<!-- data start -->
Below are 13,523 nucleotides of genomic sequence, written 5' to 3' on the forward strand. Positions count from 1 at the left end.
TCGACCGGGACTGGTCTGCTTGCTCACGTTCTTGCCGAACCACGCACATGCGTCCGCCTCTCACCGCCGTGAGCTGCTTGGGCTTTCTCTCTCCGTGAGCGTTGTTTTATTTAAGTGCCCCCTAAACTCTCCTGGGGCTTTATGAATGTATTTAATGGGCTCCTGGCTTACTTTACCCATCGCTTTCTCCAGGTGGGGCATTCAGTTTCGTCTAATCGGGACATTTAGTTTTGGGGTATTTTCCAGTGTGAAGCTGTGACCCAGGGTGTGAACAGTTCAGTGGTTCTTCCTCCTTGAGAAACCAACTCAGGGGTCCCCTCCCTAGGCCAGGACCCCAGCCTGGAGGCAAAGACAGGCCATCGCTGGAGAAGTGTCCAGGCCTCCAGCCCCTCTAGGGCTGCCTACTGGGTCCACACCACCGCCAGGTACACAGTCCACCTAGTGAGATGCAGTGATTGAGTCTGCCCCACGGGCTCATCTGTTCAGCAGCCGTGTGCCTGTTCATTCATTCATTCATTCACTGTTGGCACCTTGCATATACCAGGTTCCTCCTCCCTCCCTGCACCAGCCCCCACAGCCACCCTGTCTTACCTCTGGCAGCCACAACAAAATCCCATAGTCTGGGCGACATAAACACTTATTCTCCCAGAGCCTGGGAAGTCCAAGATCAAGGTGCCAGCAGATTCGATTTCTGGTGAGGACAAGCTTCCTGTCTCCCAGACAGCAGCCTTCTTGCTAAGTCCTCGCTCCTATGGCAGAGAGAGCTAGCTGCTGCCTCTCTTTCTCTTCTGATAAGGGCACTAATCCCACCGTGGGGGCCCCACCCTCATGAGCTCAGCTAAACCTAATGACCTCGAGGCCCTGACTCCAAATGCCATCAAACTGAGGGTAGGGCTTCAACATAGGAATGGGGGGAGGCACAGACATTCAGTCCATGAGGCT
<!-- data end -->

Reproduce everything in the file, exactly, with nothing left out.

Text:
Below are 13,523 nucleotides of genomic sequence, written 5' to 3' on the forward strand. Positions count from 1 at the left end.
TCGACCGGGACTGGTCTGCTTGCTCACGTTCTTGCCGAACCACGCACATGCGTCCGCCTCTCACCGCCGTGAGCTGCTTGGGCTTTCTCTCTCCGTGAGCGTTGTTTTATTTAAGTGCCCCCTAAACTCTCCTGGGGCTTTATGAATGTATTTAATGGGCTCCTGGCTTACTTTACCCATCGCTTTCTCCAGGTGGGGCATTCAGTTTCGTCTAATCGGGACATTTAGTTTTGGGGTATTTTCCAGTGTGAAGCTGTGACCCAGGGTGTGAACAGTTCAGTGGTTCTTCCTCCTTGAGAAACCAACTCAGGGGTCCCCTCCCTAGGCCAGGACCCCAGCCTGGAGGCAAAGACAGGCCATCGCTGGAGAAGTGTCCAGGCCTCCAGCCCCTCTAGGGCTGCCTACTGGGTCCACACCACCGCCAGGTACACAGTCCACCTAGTGAGATGCAGTGATTGAGTCTGCCCCACGGGCTCATCTGTTCAGCAGCCGTGTGCCTGTTCATTCATTCATTCATTCACTGTTGGCACCTTGCATATACCAGGTTCCTCCTCCCTCCCTGCACCAGCCCCCACAGCCACCCTGTCTTACCTCTGGCAGCCACAACAAAATCCCATAGTCTGGGCGACATAAACACTTATTCTCCCAGAGCCTGGGAAGTCCAAGATCAAGGTGCCAGCAGATTCGATTTCTGGTGAGGACAAGCTTCCTGTCTCCCAGACAGCAGCCTTCTTGCTAAGTCCTCGCTCCTATGGCAGAGAGAGCTAGCTGCTGCCTCTCTTTCTCTTCTGATAAGGGCACTAATCCCACCGTGGGGGCCCCACCCTCATGAGCTCAGCTAAACCTAATGACCTCGAGGCCCTGACTCCAAATGCCATCAAACTGAGGGTAGGGCTTCAACATAGGAATGGGGGGAGGCACAGACATTCAGTCCATGAGGCT